Aww man, it's us
As a security professional, I spend a lot of my time making sure that the bad guys aren't able to break in. I set up all the fancy firewalls and anti-virus to keep us safe. But what happens when a user unknowingly gives up their credentials due to a phish? Well, if you are lucky, the spammers just use it to spam the world. If you are unlucky, the figure out how to attack the inside of your network to get to the crown jewels.
Protecting your home network with OpenDNS for free
Deep packet inspection is a methodology that network security professionals have been doing for many years. It involves looking at the data going over the network and determining if anything malicious is going on based on what's in those packets.
My last post on Ransomware was in 2013 when we were being hit by Cryptolocker. I mentioned that in around 2010 Data Doctor 2010 was the ransomware in the news. According to Wikipedia, the first "ransomware" was called the "AIDS Trojan" in 1989, which didn't encrypt your files, but merely hid their data by encrypting the filenames.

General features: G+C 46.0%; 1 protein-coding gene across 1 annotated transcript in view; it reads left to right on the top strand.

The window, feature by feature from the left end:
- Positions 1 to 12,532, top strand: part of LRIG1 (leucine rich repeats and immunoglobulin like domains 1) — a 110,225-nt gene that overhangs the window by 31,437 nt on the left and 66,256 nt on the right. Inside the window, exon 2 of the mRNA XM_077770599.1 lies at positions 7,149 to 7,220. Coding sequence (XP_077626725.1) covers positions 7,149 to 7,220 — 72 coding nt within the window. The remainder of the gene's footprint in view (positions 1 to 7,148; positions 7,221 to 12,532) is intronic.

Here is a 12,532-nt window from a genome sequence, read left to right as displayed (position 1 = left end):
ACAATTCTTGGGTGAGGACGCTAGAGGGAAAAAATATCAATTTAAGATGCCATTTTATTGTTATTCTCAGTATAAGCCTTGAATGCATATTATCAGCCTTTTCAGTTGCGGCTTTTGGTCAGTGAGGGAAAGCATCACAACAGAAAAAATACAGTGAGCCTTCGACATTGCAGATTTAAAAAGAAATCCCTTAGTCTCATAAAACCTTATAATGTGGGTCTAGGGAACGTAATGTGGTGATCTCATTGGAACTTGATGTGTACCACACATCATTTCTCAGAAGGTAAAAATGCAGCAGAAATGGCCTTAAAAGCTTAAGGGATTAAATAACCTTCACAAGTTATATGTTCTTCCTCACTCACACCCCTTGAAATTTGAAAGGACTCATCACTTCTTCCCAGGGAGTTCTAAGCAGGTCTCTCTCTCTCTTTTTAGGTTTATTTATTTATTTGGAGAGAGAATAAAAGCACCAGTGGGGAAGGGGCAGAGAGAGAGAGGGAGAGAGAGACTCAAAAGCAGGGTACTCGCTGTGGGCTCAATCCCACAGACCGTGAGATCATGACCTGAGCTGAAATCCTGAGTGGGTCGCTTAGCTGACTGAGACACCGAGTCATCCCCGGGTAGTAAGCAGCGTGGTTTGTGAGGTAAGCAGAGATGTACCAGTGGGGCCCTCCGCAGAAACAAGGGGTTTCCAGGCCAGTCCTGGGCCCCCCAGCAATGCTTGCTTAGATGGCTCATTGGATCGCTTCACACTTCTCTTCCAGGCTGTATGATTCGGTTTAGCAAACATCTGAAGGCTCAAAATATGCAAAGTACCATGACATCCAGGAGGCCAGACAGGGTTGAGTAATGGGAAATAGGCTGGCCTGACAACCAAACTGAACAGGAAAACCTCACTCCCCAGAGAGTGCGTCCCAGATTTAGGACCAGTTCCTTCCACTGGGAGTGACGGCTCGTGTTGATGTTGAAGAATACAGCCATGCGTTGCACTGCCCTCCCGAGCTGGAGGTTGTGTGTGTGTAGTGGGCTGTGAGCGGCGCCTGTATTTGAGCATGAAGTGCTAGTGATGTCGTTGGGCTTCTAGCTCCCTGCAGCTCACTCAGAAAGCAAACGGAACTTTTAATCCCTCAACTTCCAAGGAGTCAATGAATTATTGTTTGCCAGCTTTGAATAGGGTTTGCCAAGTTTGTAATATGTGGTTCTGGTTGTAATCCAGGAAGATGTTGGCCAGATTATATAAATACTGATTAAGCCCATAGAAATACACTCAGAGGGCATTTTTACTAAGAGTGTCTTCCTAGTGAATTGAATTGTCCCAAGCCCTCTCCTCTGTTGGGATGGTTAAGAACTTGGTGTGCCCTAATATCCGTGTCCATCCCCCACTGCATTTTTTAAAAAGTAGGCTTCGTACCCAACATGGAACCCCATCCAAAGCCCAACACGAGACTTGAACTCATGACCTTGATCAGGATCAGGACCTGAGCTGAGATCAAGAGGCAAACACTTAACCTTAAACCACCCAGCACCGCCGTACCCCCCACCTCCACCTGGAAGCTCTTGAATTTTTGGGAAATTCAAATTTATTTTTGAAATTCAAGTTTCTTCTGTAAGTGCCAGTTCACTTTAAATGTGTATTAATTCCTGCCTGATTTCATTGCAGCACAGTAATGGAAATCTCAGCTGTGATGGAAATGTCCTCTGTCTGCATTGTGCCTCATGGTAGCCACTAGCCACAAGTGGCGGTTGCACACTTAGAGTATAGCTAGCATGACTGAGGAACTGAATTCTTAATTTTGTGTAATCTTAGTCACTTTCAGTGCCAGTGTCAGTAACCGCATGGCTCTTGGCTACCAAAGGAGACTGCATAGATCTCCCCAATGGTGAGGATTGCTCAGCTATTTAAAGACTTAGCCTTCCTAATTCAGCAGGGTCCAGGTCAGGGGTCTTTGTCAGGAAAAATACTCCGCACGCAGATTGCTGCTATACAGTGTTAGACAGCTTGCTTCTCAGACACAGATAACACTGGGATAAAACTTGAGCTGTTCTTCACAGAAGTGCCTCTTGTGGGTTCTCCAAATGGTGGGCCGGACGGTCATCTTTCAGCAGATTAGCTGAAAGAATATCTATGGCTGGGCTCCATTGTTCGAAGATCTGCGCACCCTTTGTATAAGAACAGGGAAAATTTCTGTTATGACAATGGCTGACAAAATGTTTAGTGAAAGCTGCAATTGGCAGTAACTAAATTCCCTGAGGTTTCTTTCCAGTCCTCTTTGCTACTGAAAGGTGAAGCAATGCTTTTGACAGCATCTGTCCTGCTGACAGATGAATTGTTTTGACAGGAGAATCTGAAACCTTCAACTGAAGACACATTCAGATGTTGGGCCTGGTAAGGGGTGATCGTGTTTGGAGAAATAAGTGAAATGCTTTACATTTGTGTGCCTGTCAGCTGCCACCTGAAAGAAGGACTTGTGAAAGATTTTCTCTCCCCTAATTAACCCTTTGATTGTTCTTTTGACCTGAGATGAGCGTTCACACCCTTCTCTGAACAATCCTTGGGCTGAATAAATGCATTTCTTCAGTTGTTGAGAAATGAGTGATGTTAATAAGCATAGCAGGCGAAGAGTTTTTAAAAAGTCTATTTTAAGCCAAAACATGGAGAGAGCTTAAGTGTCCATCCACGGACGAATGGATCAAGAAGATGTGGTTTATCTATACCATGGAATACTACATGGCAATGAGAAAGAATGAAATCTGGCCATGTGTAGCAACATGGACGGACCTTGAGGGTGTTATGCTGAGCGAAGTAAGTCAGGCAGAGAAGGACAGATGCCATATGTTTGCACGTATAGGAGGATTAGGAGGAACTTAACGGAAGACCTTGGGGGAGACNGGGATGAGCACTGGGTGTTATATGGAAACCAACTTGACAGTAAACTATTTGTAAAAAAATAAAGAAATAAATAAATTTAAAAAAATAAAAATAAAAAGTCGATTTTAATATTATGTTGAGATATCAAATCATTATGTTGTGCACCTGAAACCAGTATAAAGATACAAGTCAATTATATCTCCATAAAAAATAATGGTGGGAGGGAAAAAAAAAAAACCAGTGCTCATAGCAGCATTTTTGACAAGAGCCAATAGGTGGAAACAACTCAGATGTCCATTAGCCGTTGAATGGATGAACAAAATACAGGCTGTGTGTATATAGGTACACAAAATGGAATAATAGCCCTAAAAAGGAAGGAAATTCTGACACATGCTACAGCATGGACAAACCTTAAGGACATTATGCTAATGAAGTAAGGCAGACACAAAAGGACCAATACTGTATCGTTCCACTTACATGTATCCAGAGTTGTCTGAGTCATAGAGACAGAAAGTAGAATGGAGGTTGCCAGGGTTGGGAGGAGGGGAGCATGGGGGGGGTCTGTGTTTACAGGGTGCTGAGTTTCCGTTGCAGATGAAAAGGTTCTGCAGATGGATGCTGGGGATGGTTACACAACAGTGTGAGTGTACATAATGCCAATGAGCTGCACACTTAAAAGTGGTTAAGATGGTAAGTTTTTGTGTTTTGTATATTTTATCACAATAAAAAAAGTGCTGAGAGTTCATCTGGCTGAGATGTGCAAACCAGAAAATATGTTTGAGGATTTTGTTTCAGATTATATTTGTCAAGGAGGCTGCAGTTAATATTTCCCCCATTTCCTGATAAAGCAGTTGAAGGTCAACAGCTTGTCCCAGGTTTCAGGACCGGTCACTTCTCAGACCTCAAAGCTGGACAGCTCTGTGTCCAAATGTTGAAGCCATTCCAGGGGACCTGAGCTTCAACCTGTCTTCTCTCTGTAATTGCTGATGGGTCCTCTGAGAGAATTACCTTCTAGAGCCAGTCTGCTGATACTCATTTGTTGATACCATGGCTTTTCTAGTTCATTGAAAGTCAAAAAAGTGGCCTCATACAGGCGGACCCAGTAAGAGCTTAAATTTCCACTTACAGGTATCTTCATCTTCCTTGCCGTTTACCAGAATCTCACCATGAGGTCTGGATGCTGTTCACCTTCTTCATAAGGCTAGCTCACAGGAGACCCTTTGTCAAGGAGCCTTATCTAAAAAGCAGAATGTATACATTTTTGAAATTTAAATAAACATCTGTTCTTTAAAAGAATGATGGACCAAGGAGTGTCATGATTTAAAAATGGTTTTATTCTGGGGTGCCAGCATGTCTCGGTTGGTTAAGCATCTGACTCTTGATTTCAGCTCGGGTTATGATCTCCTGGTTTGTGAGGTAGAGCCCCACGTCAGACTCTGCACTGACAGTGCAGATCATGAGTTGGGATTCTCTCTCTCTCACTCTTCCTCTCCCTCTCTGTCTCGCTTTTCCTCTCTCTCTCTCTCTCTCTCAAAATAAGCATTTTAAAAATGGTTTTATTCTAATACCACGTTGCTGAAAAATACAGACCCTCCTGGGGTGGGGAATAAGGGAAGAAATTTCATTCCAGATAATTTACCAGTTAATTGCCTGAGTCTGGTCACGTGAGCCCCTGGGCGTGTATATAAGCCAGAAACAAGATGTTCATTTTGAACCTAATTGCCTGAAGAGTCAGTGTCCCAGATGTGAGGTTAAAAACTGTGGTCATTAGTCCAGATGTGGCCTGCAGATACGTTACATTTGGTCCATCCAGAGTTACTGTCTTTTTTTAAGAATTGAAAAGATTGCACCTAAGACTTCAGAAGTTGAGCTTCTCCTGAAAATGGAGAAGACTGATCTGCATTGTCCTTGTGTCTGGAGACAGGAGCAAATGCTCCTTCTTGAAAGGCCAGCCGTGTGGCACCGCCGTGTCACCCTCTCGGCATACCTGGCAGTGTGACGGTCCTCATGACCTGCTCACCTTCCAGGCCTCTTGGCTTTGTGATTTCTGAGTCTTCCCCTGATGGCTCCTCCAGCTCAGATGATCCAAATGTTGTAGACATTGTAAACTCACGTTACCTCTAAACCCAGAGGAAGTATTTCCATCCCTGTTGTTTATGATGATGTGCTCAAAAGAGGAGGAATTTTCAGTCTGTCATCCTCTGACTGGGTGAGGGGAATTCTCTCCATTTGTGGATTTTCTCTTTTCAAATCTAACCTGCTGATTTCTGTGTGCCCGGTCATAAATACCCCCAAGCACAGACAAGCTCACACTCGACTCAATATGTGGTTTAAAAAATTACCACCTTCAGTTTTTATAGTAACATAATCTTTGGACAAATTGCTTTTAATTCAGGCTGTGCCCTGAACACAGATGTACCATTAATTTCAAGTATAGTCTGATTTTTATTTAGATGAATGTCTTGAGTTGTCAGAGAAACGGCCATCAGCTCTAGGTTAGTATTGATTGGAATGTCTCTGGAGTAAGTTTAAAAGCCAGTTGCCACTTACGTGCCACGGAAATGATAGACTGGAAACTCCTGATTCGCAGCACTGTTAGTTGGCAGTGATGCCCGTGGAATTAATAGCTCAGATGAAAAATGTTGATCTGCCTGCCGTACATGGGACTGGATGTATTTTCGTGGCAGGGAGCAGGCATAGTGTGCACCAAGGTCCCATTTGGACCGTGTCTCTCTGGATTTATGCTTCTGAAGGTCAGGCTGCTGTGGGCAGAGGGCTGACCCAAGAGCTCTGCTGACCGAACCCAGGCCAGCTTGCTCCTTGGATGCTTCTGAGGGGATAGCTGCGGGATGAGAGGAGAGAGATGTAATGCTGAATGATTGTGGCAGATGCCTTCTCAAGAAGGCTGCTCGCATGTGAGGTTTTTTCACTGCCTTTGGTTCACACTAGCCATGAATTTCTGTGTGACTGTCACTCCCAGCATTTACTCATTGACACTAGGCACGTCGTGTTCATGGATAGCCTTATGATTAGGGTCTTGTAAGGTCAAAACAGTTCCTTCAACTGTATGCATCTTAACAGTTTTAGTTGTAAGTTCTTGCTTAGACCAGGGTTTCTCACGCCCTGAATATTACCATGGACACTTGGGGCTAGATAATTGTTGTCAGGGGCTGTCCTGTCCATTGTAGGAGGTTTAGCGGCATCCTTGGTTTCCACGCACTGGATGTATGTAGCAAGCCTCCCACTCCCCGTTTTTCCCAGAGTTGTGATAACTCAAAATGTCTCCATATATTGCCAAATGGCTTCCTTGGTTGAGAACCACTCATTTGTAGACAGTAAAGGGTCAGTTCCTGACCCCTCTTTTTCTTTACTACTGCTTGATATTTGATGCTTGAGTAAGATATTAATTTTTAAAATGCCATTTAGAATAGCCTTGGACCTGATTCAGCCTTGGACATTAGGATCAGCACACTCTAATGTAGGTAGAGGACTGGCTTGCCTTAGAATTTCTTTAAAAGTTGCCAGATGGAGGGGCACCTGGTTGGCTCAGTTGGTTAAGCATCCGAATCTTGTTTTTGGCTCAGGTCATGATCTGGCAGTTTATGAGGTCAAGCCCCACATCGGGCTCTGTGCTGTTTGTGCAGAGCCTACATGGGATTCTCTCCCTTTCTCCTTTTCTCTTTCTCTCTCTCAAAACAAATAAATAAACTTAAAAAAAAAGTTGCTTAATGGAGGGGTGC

NJEDge has released two Security Awareness videos, one for Students, and another for Faculty and Staff that reviews various topics in keeping yourself safe online.
Here are the links:
Thanks to NJEDge!
The security community has been buzzing over Lenovo's gaff of including Superfish Adware with their Lenovo laptops. Superfish comes pre-installed with a compromised root CA, which is by default installed into the trusted certificate store of system web browsers.
Why is Google Chrome complaining about my certificate?
A recent update to Google Chrome is now warning users that certificates do not have public audit records. They put a yellow triangle over the normal lock display in the location bar and give a somewhat confusing explanation.